Today’s Thoughts: Our readings today identify Jesus as the fulfillment of salvation history.
In the first reading from the Acts of the Apostles we hear how Philip brings understanding of Scripture to the Ethiopian.
In the Gospel Jesus continues to remind us that he is the Bread of Life. It follows the stories of the miracles of the multiplication of the loaves and of Jesus walking on water. All of these passages are focused on bringing clarification to Jesus’ mission.
In our Psalm today, we are called to give thanksgiving for deliverance at the hands of God.
If you are like me, you are often left with a sense of turmoil and anxiety at the end of the day, because our civil discourse is often, if not always, about conflict, anger, untruth and threats. I often dream of a world where God’s activity would be easily identifiable, even if we are not looking for it.
However, at the current moment this is hardly the case at least from my perspective. I dream of living in a world where I can have an unwavering trust in God’s Divine Providence. A place where prayers are routinely answered. I want to live in a culture, a world, of truth, trust and respect. I want to journey through life knowing that when my faith weakens it will be quickly restored.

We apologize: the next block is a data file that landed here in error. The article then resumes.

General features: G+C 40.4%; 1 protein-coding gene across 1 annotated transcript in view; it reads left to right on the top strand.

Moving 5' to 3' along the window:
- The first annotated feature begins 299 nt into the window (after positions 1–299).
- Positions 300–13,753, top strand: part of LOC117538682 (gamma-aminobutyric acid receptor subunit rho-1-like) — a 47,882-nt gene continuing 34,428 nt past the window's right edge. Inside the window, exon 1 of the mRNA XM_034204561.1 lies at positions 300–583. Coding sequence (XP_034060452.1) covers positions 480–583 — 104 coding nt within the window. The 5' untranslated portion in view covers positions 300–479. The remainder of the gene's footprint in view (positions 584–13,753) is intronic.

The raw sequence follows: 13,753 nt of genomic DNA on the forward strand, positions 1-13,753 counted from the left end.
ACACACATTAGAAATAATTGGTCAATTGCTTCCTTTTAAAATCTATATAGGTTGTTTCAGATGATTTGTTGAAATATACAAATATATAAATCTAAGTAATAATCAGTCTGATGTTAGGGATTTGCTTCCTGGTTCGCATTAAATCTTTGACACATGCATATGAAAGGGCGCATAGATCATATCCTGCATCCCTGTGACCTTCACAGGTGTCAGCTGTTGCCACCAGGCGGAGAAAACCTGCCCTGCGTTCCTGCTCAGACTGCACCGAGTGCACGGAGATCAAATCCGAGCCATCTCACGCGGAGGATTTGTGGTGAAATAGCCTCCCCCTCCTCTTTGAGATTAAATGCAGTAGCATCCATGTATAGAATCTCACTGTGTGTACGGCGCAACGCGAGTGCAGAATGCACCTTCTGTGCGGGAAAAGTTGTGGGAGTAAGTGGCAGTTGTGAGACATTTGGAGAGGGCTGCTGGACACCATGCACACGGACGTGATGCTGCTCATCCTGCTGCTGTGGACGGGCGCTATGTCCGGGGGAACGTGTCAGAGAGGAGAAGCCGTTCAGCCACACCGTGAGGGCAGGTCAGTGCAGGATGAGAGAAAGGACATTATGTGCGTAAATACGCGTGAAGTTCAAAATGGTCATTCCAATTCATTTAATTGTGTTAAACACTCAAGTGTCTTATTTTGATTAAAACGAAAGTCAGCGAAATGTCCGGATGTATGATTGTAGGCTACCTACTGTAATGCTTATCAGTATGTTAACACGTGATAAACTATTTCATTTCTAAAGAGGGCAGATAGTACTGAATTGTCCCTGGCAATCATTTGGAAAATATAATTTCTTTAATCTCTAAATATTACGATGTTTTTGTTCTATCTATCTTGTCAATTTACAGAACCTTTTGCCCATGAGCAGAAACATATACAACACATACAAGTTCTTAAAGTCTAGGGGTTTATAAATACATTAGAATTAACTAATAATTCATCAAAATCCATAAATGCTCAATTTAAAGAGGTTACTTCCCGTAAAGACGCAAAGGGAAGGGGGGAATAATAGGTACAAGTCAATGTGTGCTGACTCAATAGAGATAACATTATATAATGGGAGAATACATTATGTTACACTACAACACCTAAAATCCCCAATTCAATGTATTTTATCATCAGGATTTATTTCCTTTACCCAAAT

This imperfect world in which I/we live seems in many ways to find similarities in the world of that first Easter Church. There always seems to be hope when faith is strong and there is doubt when it is not. The time between the first Easter and Pentecost was a time when the followers of Jesus suffered with fear and questioning until they had a set of clear-cut signs, the signs I seem to be looking for, when Jesus was with them. However, these signs were not enough because often they did not recognize Jesus at first. The worries and concerns about the events that had transpired in the world in which they lived held them back from seeing the presence of Jesus.
The Easter season is often portrayed as the time of salvation and renewal. For me, and for many of those in the early Church, I do not think this is (or was) the necessarily case. When I am able to recognize God’s hand in what is happening, I find moments of great consolation, but this is a faith that is subject to my view of life and my struggles. Like those in the early Church I continue to look for a spirit filled moment to change my perspective. I continue to look for the gift of Pentecost in my life and in the life of the world. I look for the opportunity to better recognize and hold in my heart that which the Easter season brings.
The Easter season is a journey, life is a journey through the struggles, difficulties, fears and challenges of life to better recognize the gift and presence of God in our life.
Have a great Thursday everyone!
Fr. Paul R. Fagan, C.P. "Preacher on the Run"
Just a few thoughts to help you on your journey through life...let me know from time to time what you think...